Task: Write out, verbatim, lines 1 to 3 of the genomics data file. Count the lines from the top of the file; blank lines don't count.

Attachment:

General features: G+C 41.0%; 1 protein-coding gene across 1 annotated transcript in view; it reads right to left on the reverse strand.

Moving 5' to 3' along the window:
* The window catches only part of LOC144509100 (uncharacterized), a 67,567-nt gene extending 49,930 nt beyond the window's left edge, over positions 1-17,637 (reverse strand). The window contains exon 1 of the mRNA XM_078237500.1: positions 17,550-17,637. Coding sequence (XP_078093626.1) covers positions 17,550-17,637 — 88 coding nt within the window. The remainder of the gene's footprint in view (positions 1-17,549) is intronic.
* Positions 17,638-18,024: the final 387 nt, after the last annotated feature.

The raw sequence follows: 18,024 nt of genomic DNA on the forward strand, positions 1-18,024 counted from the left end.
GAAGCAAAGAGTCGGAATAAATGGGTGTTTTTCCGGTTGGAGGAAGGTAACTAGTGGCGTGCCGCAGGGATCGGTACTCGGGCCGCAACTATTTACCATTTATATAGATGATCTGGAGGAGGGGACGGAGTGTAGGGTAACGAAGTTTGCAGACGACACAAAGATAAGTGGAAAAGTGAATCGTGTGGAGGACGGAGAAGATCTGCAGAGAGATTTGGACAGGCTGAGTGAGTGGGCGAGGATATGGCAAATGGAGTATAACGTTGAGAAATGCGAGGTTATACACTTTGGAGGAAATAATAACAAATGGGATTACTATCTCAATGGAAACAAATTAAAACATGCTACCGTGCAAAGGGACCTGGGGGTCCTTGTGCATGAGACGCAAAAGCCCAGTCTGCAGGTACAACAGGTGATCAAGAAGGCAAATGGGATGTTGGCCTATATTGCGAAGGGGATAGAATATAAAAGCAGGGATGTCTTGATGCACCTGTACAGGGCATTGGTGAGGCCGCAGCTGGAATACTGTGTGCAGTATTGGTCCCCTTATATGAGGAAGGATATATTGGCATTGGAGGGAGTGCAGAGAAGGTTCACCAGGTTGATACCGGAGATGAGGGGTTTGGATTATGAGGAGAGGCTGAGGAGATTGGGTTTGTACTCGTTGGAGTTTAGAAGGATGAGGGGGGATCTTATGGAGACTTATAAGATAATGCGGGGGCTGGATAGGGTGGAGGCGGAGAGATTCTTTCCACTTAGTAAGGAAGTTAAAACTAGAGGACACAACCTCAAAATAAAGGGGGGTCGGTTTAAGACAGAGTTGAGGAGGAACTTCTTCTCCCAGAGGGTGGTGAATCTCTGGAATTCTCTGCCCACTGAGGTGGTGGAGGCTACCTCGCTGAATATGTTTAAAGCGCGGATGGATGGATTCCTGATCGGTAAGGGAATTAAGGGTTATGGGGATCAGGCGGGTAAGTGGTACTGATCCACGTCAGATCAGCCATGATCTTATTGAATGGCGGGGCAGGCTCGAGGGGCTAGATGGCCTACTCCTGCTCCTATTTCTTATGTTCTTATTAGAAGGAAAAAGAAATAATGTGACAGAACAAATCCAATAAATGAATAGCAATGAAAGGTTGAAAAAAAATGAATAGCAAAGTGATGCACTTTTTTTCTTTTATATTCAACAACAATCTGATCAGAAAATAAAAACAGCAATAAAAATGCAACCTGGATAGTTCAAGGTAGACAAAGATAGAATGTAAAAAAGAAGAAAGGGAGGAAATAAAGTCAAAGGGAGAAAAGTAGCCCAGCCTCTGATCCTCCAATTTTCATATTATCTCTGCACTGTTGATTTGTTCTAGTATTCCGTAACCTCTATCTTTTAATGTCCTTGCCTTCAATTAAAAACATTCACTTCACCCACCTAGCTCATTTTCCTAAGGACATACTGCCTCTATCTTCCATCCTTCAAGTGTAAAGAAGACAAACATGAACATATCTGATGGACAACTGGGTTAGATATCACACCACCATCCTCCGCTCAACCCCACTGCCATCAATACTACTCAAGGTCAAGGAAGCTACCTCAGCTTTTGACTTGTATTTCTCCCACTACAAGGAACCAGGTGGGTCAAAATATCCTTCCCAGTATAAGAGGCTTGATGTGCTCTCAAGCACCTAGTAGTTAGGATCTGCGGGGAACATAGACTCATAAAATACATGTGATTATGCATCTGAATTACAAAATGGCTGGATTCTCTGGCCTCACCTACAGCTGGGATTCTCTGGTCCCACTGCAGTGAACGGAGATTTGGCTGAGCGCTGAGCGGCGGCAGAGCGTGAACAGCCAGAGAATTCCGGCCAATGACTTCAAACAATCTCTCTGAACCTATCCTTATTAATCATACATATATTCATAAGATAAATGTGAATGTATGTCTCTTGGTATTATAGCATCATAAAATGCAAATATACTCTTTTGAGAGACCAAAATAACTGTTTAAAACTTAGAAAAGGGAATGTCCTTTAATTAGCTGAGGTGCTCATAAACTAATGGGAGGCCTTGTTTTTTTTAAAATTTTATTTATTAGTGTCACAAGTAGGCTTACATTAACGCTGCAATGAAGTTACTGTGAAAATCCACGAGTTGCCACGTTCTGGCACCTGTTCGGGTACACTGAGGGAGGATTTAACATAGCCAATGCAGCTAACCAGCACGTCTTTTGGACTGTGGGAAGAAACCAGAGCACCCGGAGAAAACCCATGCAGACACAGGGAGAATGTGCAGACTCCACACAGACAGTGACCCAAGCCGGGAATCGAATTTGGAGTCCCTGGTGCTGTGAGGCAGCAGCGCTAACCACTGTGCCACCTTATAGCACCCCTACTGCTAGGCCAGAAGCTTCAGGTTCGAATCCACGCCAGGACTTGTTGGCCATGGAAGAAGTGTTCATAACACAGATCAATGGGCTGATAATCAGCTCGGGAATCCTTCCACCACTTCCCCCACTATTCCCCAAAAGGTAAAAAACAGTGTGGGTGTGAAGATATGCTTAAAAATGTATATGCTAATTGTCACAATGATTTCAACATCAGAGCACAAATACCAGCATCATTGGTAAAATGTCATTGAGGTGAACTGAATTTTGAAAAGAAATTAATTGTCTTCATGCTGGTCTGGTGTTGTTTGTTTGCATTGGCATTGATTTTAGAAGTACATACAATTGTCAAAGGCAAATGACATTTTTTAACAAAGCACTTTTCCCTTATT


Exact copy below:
General features: G+C 41.0%; 1 protein-coding gene across 1 annotated transcript in view; it reads right to left on the reverse strand.

Moving 5' to 3' along the window:
* The window catches only part of LOC144509100 (uncharacterized), a 67,567-nt gene extending 49,930 nt beyond the window's left edge, over positions 1-17,637 (reverse strand). The window contains exon 1 of the mRNA XM_078237500.1: positions 17,550-17,637. Coding sequence (XP_078093626.1) covers positions 17,550-17,637 — 88 coding nt within the window. The remainder of the gene's footprint in view (positions 1-17,549) is intronic.